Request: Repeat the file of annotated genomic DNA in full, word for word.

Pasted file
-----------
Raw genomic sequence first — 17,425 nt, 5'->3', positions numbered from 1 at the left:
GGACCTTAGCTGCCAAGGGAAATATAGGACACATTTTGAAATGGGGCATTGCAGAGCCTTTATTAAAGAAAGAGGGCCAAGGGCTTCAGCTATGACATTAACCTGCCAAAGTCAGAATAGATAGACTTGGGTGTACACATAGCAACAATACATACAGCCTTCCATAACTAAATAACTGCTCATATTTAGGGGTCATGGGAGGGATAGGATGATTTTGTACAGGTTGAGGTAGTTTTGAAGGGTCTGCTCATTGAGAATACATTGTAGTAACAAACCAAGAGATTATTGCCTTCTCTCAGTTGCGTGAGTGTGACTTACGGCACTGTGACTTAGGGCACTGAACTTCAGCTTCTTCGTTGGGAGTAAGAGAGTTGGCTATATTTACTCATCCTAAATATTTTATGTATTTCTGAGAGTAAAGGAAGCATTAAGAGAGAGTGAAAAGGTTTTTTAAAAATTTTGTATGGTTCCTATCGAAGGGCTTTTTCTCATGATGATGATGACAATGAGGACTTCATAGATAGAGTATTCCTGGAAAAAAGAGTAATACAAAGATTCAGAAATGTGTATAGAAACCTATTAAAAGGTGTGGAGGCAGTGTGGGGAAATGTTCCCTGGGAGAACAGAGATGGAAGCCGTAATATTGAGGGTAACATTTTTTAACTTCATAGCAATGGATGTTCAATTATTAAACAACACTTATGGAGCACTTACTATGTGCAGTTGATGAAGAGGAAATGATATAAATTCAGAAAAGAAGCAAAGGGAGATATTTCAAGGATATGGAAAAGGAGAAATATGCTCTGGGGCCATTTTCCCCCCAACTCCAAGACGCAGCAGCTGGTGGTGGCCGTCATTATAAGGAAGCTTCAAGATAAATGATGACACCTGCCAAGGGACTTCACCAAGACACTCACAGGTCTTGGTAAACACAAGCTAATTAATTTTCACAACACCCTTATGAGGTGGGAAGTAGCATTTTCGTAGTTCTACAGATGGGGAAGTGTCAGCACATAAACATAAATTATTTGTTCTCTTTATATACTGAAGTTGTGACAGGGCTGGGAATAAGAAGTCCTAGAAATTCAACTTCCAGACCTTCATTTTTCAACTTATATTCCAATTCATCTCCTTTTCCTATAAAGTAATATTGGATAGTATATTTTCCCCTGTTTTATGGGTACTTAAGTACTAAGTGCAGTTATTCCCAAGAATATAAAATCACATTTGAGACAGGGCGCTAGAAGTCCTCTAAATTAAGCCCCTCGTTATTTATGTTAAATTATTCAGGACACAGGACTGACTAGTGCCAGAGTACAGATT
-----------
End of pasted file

Raw genomic sequence first — 17,425 nt, 5'->3', positions numbered from 1 at the left:
GGACCTTAGCTGCCAAGGGAAATATAGGACACATTTTGAAATGGGGCATTGCAGAGCCTTTATTAAAGAAAGAGGGCCAAGGGCTTCAGCTATGACATTAACCTGCCAAAGTCAGAATAGATAGACTTGGGTGTACACATAGCAACAATACATACAGCCTTCCATAACTAAATAACTGCTCATATTTAGGGGTCATGGGAGGGATAGGATGATTTTGTACAGGTTGAGGTAGTTTTGAAGGGTCTGCTCATTGAGAATACATTGTAGTAACAAACCAAGAGATTATTGCCTTCTCTCAGTTGCGTGAGTGTGACTTACGGCACTGTGACTTAGGGCACTGAACTTCAGCTTCTTCGTTGGGAGTAAGAGAGTTGGCTATATTTACTCATCCTAAATATTTTATGTATTTCTGAGAGTAAAGGAAGCATTAAGAGAGAGTGAAAAGGTTTTTTAAAAATTTTGTATGGTTCCTATCGAAGGGCTTTTTCTCATGATGATGATGACAATGAGGACTTCATAGATAGAGTATTCCTGGAAAAAAGAGTAATACAAAGATTCAGAAATGTGTATAGAAACCTATTAAAAGGTGTGGAGGCAGTGTGGGGAAATGTTCCCTGGGAGAACAGAGATGGAAGCCGTAATATTGAGGGTAACATTTTTTAACTTCATAGCAATGGATGTTCAATTATTAAACAACACTTATGGAGCACTTACTATGTGCAGTTGATGAAGAGGAAATGATATAAATTCAGAAAAGAAGCAAAGGGAGATATTTCAAGGATATGGAAAAGGAGAAATATGCTCTGGGGCCATTTTCCCCCCAACTCCAAGACGCAGCAGCTGGTGGTGGCCGTCATTATAAGGAAGCTTCAAGATAAATGATGACACCTGCCAAGGGACTTCACCAAGACACTCACAGGTCTTGGTAAACACAAGCTAATTAATTTTCACAACACCCTTATGAGGTGGGAAGTAGCATTTTCGTAGTTCTACAGATGGGGAAGTGTCAGCACATAAACATAAATTATTTGTTCTCTTTATATACTGAAGTTGTGACAGGGCTGGGAATAAGAAGTCCTAGAAATTCAACTTCCAGACCTTCATTTTTCAACTTATATTCCAATTCATCTCCTTTTCCTATAAAGTAATATTGGATAGTATATTTTCCCCTGTTTTATGGGTACTTAAGTACTAAGTGCAGTTATTCCCAAGAATATAAAATCACATTTGAGACAGGGCGCTAGAAGTCCTCTAAATTAAGCCCCTCGTTATTTATGTTAAATTATTCAGGACACAGGACTGACTAGTGCCAGAGTACAGATT